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3 yogurt recipes from sweet to savory

Yogurt-orange tea cake. (Kathy Gunst/Here & Now)
Yogurt-orange tea cake. (Kathy Gunst/Here & Now)

I discovered a love for yogurt when I took my first trip to Europe as a college student. What I tasted there was so different from the yogurt I grew up with, which was thick, gummy, and full of stabilizers and artificial flavors.  European yogurt was thinner, full of bright, sour, tangy flavors. I was hooked.

Over the years, yogurt in the U.S. has improved dramatically. You can find a wide variety of yogurt in most supermarkets, from thick Greek-style yogurt to low-fat yogurt, to thinner European-style yogurt similar to the yogurt I first fell in love with in my travels through France, Italy and Switzerland. Many yogurt makers also include stories on their packages about how they treat their cows, support family farms and practice organic and sustainable agriculture.  Some of my personal favorites come from the East Coast, including Butterworks Farm organic yogurt from Vermont, Brown Cow yogurt from New Hampshire, and Stonyfield Farm yogurt, also from New Hampshire.

The Straus family in Northern California is a leader among the newer generation of American yogurt makers. On a recent bright, sunny morning I drove to Marin County, north of San Francisco, to meet Albert Straus, the owner of Straus Family Creamery. Their organic yogurt is tart and creamy, and the backstory of Straus Dairy is as compelling as the products they produce.

Straus advertises itself as the first organic creamery in the nation. Albert Straus is something of a trailblazer when it comes to developing environmentally sustainable farming methods and supporting small dairy farmers. His company has committed to reaching carbon neutrality by 2030 on his farm and a dozen other farms that supply Straus Dairy with milk.

Cows graze near Tomales Bay. (Kathy Gunst/Here & Now)

We walked around the farm and learned about Straus’ farming philosophy and met a few of the cows. The surrounding green hills, where the herd roams freely, rose up against the bright blue of Tomales Bay, a long, narrow inlet of the Pacific Ocean. The intense green of the grass and the idyllic backdrop helped me understand why Straus yogurt is so rich and full of flavor and nutrients.

One of the distinguishing features of Straus farms is the method they use to make their yogurt.  According to Albert Straus, most yogurt is made with heated milk, added cultures and put into a plastic container to set and incubate. (This is called “cup set.”)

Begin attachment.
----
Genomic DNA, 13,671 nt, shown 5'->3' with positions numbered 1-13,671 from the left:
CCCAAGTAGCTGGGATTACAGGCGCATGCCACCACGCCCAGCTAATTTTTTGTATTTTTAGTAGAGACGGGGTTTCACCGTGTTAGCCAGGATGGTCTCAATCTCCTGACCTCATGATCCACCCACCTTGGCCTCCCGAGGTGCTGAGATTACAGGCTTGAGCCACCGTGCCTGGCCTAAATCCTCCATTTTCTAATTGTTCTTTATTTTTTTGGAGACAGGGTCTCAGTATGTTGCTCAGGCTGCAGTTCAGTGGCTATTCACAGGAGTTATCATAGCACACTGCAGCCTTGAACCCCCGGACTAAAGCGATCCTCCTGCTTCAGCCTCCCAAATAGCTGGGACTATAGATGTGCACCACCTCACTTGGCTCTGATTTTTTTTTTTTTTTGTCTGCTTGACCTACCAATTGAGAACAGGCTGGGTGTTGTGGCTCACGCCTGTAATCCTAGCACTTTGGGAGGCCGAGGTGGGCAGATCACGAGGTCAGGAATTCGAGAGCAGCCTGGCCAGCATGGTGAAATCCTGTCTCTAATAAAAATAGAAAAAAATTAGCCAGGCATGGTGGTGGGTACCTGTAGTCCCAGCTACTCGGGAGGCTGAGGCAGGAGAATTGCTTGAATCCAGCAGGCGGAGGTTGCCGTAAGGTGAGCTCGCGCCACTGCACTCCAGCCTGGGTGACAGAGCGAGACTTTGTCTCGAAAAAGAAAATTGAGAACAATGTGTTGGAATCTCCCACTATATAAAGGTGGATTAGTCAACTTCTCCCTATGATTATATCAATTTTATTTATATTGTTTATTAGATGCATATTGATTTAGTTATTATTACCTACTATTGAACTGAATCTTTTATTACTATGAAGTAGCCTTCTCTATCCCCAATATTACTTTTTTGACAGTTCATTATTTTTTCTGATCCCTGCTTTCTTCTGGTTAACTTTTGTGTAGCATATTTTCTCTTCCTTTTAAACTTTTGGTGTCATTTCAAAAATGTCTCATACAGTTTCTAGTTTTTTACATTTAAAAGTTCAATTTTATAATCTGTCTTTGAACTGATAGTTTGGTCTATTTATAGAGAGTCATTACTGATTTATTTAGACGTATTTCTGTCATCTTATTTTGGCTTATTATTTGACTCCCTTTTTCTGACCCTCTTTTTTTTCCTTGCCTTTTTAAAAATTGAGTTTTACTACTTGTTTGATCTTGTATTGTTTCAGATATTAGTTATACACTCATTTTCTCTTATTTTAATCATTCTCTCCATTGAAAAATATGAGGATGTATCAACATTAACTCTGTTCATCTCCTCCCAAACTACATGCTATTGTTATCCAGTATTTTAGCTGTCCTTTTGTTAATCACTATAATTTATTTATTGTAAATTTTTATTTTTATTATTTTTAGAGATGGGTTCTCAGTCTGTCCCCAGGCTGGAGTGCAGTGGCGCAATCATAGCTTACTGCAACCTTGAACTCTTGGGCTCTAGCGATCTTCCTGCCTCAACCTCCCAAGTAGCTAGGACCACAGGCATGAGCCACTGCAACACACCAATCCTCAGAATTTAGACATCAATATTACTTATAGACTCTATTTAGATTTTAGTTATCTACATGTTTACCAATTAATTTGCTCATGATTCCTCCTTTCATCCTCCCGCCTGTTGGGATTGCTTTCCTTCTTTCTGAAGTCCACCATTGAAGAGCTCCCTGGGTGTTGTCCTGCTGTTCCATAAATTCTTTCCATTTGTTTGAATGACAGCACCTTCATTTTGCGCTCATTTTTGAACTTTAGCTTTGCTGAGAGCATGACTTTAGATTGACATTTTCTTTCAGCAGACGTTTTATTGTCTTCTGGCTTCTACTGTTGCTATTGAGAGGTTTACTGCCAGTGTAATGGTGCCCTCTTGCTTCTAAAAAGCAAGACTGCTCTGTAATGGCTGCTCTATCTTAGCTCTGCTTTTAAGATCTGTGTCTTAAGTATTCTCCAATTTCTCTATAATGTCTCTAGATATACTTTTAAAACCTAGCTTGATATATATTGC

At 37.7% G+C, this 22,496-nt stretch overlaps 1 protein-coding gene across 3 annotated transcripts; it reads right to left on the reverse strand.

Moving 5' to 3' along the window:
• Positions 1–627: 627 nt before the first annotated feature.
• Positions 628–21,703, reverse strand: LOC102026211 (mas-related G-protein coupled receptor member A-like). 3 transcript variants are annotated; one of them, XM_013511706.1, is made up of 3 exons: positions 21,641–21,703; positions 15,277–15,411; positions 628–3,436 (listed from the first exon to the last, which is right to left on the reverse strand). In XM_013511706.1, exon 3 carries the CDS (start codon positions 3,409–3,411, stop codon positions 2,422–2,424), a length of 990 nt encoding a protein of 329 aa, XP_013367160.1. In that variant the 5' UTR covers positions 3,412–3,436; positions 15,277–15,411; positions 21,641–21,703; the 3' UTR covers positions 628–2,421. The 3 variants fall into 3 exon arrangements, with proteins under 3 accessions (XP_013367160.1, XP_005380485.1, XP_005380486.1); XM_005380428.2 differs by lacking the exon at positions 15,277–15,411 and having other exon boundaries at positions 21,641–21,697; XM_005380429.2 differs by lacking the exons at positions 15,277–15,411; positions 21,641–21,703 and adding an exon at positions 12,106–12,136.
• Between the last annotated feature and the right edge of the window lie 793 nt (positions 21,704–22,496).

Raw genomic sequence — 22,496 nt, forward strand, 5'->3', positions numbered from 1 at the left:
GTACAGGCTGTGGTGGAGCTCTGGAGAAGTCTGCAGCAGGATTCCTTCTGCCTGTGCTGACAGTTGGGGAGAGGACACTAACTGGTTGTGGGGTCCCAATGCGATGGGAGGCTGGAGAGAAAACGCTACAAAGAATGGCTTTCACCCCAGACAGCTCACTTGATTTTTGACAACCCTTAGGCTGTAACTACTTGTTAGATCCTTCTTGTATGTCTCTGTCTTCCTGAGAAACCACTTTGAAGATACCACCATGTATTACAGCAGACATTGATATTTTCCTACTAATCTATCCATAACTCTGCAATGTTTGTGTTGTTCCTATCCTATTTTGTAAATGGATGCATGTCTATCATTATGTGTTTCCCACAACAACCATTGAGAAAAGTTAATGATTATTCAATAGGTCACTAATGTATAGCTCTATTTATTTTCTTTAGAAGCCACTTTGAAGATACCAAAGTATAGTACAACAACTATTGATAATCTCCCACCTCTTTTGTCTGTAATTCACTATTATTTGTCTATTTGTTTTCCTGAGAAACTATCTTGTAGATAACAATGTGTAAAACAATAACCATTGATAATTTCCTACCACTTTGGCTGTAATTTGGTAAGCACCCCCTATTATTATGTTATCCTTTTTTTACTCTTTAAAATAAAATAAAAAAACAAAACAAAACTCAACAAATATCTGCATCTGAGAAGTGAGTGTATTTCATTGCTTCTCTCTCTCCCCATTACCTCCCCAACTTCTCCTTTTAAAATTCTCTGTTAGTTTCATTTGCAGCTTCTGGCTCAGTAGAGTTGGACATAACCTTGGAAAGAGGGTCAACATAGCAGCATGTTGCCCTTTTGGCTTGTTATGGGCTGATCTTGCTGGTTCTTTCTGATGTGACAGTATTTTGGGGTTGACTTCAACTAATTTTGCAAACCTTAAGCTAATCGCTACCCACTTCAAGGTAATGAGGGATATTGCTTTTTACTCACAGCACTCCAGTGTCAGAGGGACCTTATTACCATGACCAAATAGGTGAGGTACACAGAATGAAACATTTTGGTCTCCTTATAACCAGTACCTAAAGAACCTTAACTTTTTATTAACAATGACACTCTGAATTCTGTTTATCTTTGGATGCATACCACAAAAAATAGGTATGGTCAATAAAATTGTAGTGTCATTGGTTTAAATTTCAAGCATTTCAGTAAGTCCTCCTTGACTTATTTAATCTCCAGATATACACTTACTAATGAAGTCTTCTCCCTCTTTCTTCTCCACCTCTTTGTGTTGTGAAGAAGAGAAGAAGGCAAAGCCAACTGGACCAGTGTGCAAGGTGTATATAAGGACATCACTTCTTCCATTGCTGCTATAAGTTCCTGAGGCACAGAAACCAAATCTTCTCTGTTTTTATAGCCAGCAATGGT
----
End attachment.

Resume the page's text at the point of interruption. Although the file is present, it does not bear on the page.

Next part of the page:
But at Straus, Albert explained, “We don’t like putting warm liquids in a plastic cup. Instead, we incubate the milk in stainless tanks and then cool it before it goes into a plastic cup.”

This method also increases the milk solids creating a thinner, more pourable, rich European-style yogurt.

“Straus yogurt,” Albert claims, “has more body, more protein, a higher concentration of milk.”

When asked to describe the flavor profile of his yogurt he doesn’t miss a beat: “The terroir of this land has a huge influence. Salt air and coastal climate, sweet grasses and no pesticides or fertilizers help us create yogurt that is a complete protein, a natural source of calcium. Our yogurt has a clean, tart flavor, without any bitterness.”

Straus makes several types of yogurt (European-style, Greek and vanilla as well as products including milk, butter, sour cream, kefir and ice cream.) Their products are available in several markets, including Sprouts, Safeway and Whole Foods. Find Straus yogurt near you here. Learn more about Straus here.


Keep in mind that yogurt can be a blank canvas. While it is full of creamy tangy flavor, it takes on other flavors beautifully. These days, I eat yogurt in the morning, topped with granola and fruit, in salads and vinaigrettes, as a glaze for poultry and fish, a topping for soups and stews, and as a creamy element in cakes and cookies.

Here are three new recipes that show off yogurt’s potential in a yogurt and spiced marinated chicken dish, a yogurt-orange tea cake, and a silky yogurt panna cotta.

Spiced yogurt marinated chicken

There are such big flavors in this grilled chicken dish that you’ll wonder how it can be so simple. Yogurt not only adds a wonderful creamy, slightly sour flavor to the chicken but acts as a tenderizer for the meat. Oregano, cumin, cinnamon and lemon flavor the yogurt marinade. The chicken should soak in the marinade for at least 1 hour and up to 24 hours. Place the chicken on skewers and grill outdoors or broil indoors. Serve with warm pita bread, a cucumber, parsley, sweet pepper, tomato salad and the yogurt sauce below.

Serves 2 to 3


Spiced yogurt marinated chicken. (Kathy Gunst/Here & Now)

The yogurt marinade and chicken:

  • 1 cup plain whole yogurt or Greek yogurt
  • 1 tablespoon dried ground oregano
  • 1 ½ teaspoons ground cumin
  • 1 teaspoon ground cinnamon
  • 1 teaspoon grated lemon zest
  • 1 ½ tablespoons lemon juice from the lemon you zested
  • Dash chili flakes or hot pepper sauce
  • Salt and freshly ground pepper
  • 1 pound boneless chicken thighs, with or without skin, cut into 1 ½ inch pieces

Yogurt sauce

  • 1 cup whole plain yogurt or Greek yogurt
  • 2 scallions, very finely chopped
  • 1 teaspoon ground cumin
  • 2 tablespoons fresh chopped mint, plus a few mint leaves for garnish
  • 2 tablespoons fresh finely chopped parsley
  • 2 tablespoons fresh finely chopped dill
  • 1 tablespoon lemon juice
  • Salt and pepper to taste
  • Hot pepper sauce to taste, optional